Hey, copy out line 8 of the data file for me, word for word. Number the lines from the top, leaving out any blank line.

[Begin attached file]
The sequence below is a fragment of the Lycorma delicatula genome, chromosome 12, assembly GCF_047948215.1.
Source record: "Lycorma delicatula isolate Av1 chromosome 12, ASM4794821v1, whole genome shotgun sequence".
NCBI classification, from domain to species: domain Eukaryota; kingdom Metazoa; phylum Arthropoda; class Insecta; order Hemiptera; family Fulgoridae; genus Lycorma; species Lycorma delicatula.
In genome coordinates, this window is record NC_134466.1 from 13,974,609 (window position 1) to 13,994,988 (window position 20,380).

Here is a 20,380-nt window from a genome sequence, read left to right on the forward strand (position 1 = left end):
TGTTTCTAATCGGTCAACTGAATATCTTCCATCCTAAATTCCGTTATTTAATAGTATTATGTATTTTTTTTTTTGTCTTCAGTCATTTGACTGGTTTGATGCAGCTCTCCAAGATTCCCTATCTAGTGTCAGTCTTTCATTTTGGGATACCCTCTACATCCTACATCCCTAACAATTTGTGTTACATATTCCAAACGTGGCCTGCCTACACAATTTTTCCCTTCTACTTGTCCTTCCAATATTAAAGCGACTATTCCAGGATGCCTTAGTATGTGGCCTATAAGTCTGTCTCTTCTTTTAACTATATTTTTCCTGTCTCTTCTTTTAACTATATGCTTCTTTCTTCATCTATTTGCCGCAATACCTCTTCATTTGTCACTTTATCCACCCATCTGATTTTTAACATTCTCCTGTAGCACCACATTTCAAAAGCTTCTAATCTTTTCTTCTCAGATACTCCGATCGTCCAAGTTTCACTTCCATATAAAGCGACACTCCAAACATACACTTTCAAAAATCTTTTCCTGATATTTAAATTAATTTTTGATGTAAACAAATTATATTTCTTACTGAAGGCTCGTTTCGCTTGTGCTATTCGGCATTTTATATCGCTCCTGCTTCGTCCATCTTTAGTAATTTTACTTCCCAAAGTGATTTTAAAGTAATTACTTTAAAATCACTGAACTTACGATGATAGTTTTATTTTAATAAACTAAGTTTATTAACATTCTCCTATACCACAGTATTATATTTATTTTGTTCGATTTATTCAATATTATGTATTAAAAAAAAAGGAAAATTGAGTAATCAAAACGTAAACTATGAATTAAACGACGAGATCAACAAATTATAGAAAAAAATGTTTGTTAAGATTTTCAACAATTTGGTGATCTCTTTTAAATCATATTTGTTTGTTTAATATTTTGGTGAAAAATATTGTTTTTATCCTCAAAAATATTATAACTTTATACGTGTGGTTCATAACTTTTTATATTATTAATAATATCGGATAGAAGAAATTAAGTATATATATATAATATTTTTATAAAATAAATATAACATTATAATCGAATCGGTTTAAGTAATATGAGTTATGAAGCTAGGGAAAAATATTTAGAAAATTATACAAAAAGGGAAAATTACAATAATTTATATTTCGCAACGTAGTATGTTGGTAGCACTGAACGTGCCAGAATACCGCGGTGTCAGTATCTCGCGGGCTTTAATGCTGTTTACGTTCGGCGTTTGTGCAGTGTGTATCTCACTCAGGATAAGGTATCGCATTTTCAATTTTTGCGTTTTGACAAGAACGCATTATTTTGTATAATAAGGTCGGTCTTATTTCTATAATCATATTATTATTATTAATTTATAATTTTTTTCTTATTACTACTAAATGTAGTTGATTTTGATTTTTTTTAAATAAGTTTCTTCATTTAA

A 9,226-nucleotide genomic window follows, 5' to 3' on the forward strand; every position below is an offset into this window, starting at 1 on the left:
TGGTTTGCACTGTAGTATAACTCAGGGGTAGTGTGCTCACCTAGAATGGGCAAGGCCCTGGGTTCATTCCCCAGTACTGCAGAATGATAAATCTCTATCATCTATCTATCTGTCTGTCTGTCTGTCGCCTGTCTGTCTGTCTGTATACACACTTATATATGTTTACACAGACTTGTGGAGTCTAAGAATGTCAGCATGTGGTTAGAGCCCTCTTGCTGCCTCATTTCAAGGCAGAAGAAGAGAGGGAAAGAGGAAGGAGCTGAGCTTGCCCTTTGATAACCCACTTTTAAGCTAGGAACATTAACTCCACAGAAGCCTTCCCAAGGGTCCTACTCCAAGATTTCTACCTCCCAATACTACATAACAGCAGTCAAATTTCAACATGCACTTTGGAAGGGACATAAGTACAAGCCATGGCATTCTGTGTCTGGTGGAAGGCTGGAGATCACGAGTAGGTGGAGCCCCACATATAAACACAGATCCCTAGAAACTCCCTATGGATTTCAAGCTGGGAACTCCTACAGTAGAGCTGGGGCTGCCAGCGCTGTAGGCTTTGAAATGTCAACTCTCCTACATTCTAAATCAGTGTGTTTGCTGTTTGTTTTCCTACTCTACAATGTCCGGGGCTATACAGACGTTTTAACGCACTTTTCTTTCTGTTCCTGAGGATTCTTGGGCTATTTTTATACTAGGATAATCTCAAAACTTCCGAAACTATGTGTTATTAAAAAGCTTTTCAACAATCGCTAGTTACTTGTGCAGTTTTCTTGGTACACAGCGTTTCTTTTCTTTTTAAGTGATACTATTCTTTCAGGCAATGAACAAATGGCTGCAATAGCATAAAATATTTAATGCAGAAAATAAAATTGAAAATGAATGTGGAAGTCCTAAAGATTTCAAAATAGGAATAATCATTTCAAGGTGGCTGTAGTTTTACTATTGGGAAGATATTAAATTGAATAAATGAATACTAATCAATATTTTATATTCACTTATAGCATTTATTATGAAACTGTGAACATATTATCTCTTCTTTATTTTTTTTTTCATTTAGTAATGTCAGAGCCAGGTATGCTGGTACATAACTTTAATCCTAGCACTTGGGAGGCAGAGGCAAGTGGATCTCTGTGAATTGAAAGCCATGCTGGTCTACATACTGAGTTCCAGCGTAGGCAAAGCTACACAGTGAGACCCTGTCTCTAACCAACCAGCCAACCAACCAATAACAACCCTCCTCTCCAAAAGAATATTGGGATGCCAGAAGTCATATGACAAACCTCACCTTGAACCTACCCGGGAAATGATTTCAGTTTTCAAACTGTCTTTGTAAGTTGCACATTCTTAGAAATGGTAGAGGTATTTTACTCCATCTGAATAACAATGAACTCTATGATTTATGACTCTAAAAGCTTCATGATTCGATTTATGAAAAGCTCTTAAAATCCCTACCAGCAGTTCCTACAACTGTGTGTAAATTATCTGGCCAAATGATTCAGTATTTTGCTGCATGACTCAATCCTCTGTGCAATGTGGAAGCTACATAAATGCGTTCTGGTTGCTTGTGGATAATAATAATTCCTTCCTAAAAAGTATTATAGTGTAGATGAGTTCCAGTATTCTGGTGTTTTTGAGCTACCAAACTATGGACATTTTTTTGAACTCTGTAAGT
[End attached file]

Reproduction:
TGGTTTGCACTGTAGTATAACTCAGGGGTAGTGTGCTCACCTAGAATGGGCAAGGCCCTGGGTTCATTCCCCAGTACTGCAGAATGATAAATCTCTATCATCTATCTATCTGTCTGTCTGTCTGTCGCCTGTCTGTCTGTCTGTATACACACTTATATATGTTTACACAGACTTGTGGAGTCTAAGAATGTCAGCATGTGGTTAGAGCCCTCTTGCTGCCTCATTTCAAGGCAGAAGAAGAGAGGGAAAGAGGAAGGAGCTGAGCTTGCCCTTTGATAACCCACTTTTAAGCTAGGAACATTAACTCCACAGAAGCCTTCCCAAGGGTCCTACTCCAAGATTTCTACCTCCCAATACTACATAACAGCAGTCAAATTTCAACATGCACTTTGGAAGGGACATAAGTACAAGCCATGGCATTCTGTGTCTGGTGGAAGGCTGGAGATCACGAGTAGGTGGAGCCCCACATATAAACACAGATCCCTAGAAACTCCCTATGGATTTCAAGCTGGGAACTCCTACAGTAGAGCTGGGGCTGCCAGCGCTGTAGGCTTTGAAATGTCAACTCTCCTACATTCTAAATCAGTGTGTTTGCTGTTTGTTTTCCTACTCTACAATGTCCGGGGCTATACAGACGTTTTAACGCACTTTTCTTTCTGTTCCTGAGGATTCTTGGGCTATTTTTATACTAGGATAATCTCAAAACTTCCGAAACTATGTGTTATTAAAAAGCTTTTCAACAATCGCTAGTTACTTGTGCAGTTTTCTTGGTACACAGCGTTTCTTTTCTTTTTAAGTGATACTATTCTTTCAGGCAATGAACAAATGGCTGCAATAGCATAAAATATTTAATGCAGAAAATAAAATTGAAAATGAATGTGGAAGTCCTAAAGATTTCAAAATAGGAATAATCATTTCAAGGTGGCTGTAGTTTTACTATTGGGAAGATATTAAATTGAATAAATGAATACTAATCAATATTTTATATTCACTTATAGCATTTATTATGAAACTGTGAACATATTATCTCTTCTTTATTTTTTTTTTCATTTAGTAATGTCAGAGCCAGGTATGCTGGTACATAACTTTAATCCTAGCACTTGGGAGGCAGAGGCAAGTGGATCTCTGTGAATTGAAAGCCATGCTGGTCTACATACTGAGTTCCAGCGTAGGCAAAGCTACACAGTGAGACCCTGTCTCTAACCAACCAGCCAACCAACCAATAACAACCCTCCTCTCCAAAAGAATATTGGGATGCCAGAAGTCATATGACAAACCTCACCTTGAACCTACCCGGGAAATGATTTCAGTTTTCAAACTGTCTTTGTAAGTTGCACATTCTTAGAAATGGTAGAGGTATTTTACTCCATCTGAATAACAATGAACTCTATGATTTATGACTCTAAAAGCTTCATGATTCGATTTATGAAAAGCTCTTAAAATCCCTACCAGCAGTTCCTACAACTGTGTGTAAATTATCTGGCCAAATGATTCAGTATTTTGCTGCATGACTCAATCCTCTGTGCAATGTGGAAGCTACATAAATGCGTTCTGGTTGCTTGTGGATAATAATAATTCCTTCCTAAAAAGTATTATAGTGTAGATGAGTTCCAGTATTCTGGTGTTTTTGAGCTACCAAACTATGGACATTTTTTTGAACTCTGTAAGT